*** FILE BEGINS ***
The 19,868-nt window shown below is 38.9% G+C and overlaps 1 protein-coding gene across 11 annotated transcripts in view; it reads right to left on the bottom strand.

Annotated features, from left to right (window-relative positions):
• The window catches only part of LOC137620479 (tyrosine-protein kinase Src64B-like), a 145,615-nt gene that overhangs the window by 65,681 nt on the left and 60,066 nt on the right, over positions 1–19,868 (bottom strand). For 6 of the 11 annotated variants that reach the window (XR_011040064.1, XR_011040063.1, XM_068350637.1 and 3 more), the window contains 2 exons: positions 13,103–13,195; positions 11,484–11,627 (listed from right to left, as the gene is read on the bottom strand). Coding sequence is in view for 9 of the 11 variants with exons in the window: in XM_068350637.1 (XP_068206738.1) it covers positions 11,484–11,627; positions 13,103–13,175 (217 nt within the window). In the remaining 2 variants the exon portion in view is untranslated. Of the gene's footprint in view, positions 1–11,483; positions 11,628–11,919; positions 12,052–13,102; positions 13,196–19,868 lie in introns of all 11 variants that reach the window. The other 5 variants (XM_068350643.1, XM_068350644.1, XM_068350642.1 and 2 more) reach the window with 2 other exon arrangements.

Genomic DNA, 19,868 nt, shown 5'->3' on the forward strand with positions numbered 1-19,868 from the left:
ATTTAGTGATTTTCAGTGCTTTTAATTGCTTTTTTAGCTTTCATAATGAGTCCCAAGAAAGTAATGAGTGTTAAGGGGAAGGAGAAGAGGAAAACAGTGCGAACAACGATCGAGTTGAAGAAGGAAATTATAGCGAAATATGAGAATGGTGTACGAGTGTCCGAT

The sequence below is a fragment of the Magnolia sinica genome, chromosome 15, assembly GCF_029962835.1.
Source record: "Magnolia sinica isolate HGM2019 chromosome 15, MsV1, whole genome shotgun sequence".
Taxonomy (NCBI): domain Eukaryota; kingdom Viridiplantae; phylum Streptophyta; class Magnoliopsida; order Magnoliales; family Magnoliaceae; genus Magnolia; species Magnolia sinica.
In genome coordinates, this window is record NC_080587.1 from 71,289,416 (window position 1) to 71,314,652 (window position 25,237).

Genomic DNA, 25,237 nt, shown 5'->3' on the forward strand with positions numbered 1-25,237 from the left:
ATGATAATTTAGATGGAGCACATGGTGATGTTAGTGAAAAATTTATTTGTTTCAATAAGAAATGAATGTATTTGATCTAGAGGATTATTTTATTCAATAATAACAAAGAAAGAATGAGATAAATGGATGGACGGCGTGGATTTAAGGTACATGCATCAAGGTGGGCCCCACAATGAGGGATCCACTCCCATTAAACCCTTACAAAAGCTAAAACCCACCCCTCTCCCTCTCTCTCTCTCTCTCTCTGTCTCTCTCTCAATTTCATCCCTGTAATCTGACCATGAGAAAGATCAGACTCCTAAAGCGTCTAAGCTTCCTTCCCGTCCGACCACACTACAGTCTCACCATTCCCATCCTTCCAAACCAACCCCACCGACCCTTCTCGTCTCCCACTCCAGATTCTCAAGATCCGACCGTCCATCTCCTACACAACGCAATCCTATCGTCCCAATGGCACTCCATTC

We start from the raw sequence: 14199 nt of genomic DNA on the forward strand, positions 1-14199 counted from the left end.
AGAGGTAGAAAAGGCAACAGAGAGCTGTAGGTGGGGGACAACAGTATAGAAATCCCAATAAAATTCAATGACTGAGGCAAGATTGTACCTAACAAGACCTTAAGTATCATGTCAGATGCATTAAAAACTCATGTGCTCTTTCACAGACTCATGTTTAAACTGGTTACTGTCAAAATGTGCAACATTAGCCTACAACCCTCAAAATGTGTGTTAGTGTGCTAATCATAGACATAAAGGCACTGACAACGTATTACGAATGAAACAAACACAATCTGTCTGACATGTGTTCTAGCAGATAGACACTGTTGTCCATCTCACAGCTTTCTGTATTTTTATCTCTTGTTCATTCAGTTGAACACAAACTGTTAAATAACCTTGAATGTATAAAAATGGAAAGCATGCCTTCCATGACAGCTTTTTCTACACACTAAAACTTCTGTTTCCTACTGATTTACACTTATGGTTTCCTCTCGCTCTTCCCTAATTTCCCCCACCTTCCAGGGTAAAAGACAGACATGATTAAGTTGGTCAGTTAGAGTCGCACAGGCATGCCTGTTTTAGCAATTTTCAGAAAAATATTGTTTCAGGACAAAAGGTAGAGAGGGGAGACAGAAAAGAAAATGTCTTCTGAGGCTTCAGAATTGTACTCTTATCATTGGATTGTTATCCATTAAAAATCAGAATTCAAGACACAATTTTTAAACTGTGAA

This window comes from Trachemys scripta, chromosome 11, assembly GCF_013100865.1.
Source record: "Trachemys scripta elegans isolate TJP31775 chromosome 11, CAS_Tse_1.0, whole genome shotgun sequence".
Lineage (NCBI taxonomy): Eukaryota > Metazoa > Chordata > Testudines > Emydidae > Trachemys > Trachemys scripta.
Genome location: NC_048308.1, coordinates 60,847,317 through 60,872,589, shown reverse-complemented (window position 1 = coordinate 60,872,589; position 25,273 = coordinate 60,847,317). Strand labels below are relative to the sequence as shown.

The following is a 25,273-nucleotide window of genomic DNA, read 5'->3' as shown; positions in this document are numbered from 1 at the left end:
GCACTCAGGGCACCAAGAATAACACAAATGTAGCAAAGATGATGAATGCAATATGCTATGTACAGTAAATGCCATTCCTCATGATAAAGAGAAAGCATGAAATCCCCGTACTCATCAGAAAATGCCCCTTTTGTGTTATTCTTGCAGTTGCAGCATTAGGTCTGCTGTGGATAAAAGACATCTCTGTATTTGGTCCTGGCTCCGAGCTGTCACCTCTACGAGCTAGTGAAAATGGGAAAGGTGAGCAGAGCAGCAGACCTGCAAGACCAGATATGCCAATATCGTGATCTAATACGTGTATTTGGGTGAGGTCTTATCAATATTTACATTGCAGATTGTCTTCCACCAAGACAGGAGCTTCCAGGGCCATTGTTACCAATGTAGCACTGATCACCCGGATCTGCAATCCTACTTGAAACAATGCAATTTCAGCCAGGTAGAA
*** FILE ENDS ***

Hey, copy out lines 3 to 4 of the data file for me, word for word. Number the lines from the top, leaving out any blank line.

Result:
• The window catches only part of LOC137620479 (tyrosine-protein kinase Src64B-like), a 145,615-nt gene that overhangs the window by 65,681 nt on the left and 60,066 nt on the right, over positions 1–19,868 (bottom strand). For 6 of the 11 annotated variants that reach the window (XR_011040064.1, XR_011040063.1, XM_068350637.1 and 3 more), the window contains 2 exons: positions 13,103–13,195; positions 11,484–11,627 (listed from right to left, as the gene is read on the bottom strand). Coding sequence is in view for 9 of the 11 variants with exons in the window: in XM_068350637.1 (XP_068206738.1) it covers positions 11,484–11,627; positions 13,103–13,175 (217 nt within the window). In the remaining 2 variants the exon portion in view is untranslated. Of the gene's footprint in view, positions 1–11,483; positions 11,628–11,919; positions 12,052–13,102; positions 13,196–19,868 lie in introns of all 11 variants that reach the window. The other 5 variants (XM_068350643.1, XM_068350644.1, XM_068350642.1 and 2 more) reach the window with 2 other exon arrangements.

Genomic DNA, 19,868 nt, shown 5'->3' on the forward strand with positions numbered 1-19,868 from the left: